You probably already know that fitness is important. But is there really a benefit to building fitness habits in your 20s?
The answer is yes! Not only do you have more energy at this age, you’re also most likely not yet busy building a family. By the time you already have a family to provide for, you would have already built solid fitness habits that are much harder to break.
So, what kind of fitness habits are we talking about? Read on to find out!
Habit #1: Learning About Fitness
It may sound cliché, but when it comes to fitness, knowledge is power. Now, we don’t know if you’ve already noticed, but there is a lot of BS going around in this industry.
From get-ripped-quick programs and diets to magic supplements that can supposedly help you lose a ridiculous amount of weight in only 30 days, there are just too many things that can derail your progress if you don’t know what you’re doing.
By learning as much as you can about the science behind health and fitness, you’ll be able to easily spot BS claims and only stick to what you know would work.
Habit #2: Starting Small
One of the biggest things that keep people from realising their fitness goals is their tendency to do too much too soon. Instead of making small, sustainable lifestyle changes, they go for things like seven-day challenges, crazy fad diets, and ridiculous workouts.
The problem with these things is that while they may work in the beginning, they’re impossible to stick to for most people because they’re almost always centered on deprivation and killing yourself in the gym—even if you’ve never eaten healthy or exercised in your life before.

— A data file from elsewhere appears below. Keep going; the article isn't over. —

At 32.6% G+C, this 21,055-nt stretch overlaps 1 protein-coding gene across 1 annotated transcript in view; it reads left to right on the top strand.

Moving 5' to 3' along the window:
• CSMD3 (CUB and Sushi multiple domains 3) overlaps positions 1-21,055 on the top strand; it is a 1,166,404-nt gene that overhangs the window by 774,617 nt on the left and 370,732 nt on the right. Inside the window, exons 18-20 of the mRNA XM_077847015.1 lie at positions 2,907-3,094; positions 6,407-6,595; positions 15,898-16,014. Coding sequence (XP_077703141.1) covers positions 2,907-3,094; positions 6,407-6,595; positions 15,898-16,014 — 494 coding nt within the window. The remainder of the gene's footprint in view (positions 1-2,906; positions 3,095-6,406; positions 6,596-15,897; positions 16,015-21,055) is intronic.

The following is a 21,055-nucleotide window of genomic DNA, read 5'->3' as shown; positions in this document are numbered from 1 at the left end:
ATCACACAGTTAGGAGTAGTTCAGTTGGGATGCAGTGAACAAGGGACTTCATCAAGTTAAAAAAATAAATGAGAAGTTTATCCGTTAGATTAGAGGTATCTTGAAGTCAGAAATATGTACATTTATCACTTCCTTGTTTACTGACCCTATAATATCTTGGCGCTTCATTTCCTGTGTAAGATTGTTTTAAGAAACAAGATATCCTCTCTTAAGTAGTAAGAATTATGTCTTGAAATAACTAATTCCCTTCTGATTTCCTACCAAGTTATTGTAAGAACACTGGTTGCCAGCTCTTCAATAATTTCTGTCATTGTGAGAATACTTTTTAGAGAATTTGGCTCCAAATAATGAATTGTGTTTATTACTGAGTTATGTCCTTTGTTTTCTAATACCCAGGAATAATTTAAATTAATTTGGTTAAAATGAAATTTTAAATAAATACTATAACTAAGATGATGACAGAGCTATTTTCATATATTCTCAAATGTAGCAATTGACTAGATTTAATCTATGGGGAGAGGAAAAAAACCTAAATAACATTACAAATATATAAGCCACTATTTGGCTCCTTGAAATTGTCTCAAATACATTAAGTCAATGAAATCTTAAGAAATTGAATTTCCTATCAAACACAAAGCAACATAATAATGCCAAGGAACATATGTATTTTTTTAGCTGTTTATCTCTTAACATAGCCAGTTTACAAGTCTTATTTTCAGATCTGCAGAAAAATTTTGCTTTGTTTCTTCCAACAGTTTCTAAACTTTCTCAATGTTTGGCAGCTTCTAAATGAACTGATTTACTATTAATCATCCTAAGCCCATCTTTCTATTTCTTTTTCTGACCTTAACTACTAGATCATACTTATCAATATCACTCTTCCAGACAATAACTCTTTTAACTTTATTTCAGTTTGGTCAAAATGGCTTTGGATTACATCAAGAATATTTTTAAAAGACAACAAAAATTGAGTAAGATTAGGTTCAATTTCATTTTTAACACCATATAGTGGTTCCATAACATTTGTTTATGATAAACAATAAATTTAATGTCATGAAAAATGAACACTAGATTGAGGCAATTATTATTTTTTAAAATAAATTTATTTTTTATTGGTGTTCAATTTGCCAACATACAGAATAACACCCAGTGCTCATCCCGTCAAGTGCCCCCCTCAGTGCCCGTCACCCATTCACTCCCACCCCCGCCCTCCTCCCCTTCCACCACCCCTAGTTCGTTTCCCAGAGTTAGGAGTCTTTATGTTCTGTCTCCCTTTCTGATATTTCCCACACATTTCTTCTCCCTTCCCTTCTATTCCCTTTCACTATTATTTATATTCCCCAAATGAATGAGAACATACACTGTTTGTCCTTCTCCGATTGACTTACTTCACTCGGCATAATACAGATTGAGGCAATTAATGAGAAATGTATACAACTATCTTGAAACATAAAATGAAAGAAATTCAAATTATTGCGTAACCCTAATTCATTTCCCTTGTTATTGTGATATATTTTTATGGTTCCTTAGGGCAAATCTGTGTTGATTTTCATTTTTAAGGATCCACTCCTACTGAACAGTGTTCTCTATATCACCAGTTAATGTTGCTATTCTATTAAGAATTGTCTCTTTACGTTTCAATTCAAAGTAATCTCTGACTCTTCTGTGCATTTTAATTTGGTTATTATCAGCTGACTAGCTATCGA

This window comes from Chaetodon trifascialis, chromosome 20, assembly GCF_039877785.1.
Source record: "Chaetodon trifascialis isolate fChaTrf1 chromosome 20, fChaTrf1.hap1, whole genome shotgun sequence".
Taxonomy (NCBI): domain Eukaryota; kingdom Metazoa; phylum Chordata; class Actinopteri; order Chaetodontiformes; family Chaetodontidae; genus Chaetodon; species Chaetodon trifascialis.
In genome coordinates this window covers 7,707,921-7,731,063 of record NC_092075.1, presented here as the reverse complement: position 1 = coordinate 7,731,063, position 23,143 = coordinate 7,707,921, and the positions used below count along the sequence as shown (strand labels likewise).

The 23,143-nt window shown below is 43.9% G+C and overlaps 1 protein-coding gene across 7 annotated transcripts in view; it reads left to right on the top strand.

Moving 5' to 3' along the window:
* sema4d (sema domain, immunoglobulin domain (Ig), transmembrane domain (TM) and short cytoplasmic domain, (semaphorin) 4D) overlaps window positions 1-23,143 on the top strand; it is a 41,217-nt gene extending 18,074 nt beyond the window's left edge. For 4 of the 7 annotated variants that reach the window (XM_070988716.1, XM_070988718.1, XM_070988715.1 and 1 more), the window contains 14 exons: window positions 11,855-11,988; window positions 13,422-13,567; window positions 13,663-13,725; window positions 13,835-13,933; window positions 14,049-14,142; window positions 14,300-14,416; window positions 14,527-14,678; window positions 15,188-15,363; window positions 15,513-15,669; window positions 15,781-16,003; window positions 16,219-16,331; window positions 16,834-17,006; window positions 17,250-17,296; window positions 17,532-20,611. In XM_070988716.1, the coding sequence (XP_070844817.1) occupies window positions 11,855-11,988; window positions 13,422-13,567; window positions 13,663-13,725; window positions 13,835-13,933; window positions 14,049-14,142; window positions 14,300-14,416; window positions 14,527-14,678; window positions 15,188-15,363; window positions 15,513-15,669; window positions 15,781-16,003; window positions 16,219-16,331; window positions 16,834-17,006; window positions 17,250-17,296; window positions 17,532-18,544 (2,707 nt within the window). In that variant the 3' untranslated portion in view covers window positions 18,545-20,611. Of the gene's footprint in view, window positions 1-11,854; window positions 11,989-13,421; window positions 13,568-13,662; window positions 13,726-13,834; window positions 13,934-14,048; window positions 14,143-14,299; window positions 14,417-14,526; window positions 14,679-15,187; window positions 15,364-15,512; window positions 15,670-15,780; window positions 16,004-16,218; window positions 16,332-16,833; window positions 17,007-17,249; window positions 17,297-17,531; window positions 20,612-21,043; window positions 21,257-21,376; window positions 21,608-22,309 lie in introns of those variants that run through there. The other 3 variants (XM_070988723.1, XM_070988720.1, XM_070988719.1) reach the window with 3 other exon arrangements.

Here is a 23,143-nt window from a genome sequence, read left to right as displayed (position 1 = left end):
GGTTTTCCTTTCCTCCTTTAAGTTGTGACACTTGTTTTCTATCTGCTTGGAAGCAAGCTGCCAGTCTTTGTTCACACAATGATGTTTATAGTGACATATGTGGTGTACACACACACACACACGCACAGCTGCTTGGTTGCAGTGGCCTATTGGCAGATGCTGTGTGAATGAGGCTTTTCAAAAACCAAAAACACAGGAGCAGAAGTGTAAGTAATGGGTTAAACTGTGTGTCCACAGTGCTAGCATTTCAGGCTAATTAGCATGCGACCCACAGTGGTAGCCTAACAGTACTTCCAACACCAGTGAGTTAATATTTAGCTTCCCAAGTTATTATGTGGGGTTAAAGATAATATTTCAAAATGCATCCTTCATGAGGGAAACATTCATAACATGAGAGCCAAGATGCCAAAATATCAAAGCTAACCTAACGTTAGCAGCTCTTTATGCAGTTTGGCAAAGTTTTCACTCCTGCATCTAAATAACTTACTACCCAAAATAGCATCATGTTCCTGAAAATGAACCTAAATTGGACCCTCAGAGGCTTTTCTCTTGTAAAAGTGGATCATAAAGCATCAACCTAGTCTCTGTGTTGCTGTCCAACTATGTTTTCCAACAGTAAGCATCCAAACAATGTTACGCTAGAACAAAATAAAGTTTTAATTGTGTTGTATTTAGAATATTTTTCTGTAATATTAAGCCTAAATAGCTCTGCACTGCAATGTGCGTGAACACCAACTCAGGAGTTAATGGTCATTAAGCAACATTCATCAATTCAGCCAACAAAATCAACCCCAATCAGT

If you want to succeed, your focus should instead be on making small lifestyle changes that you can build on over time. For instance, instead of drinking four cans of soda per day, maybe you can cut it back to two. Instead of always taking the elevator, maybe go up a couple of floors via the stairs. Instead of not working out at all, maybe do a couple of five-minute bodyweight workouts per week.
The idea here is that because the changes you make are so small, there’s a much bigger chance you’ll be able to stick with them. Eventually, you’ll find that you’re able to make more significant lifestyle changes much more easily because you’ve given yourself time to get used to making healthy decisions first.
Habit #3: Strength Training
Another important habit you should get into in your 20s is strength training. Not only is it easier to get stronger while you’re young, but building muscle in your 20s would also help you keep problems like fat gain, bone density loss, and limited mobility at bay as you grow older.
Also, the stronger the foundation you build early on, the easier it would be for you to stay fit and healthy as you reach your 30s, 40s, 50s, and beyond. You’ll not only be able to maintain your physique more easily, you’ll also be less likely to develop medical conditions such as heart disease, diabetes, and hypertension.
Habit #4: Cardio
Aside from strength training, though, you also need to keep your heart healthy through regular cardiovascular exercise.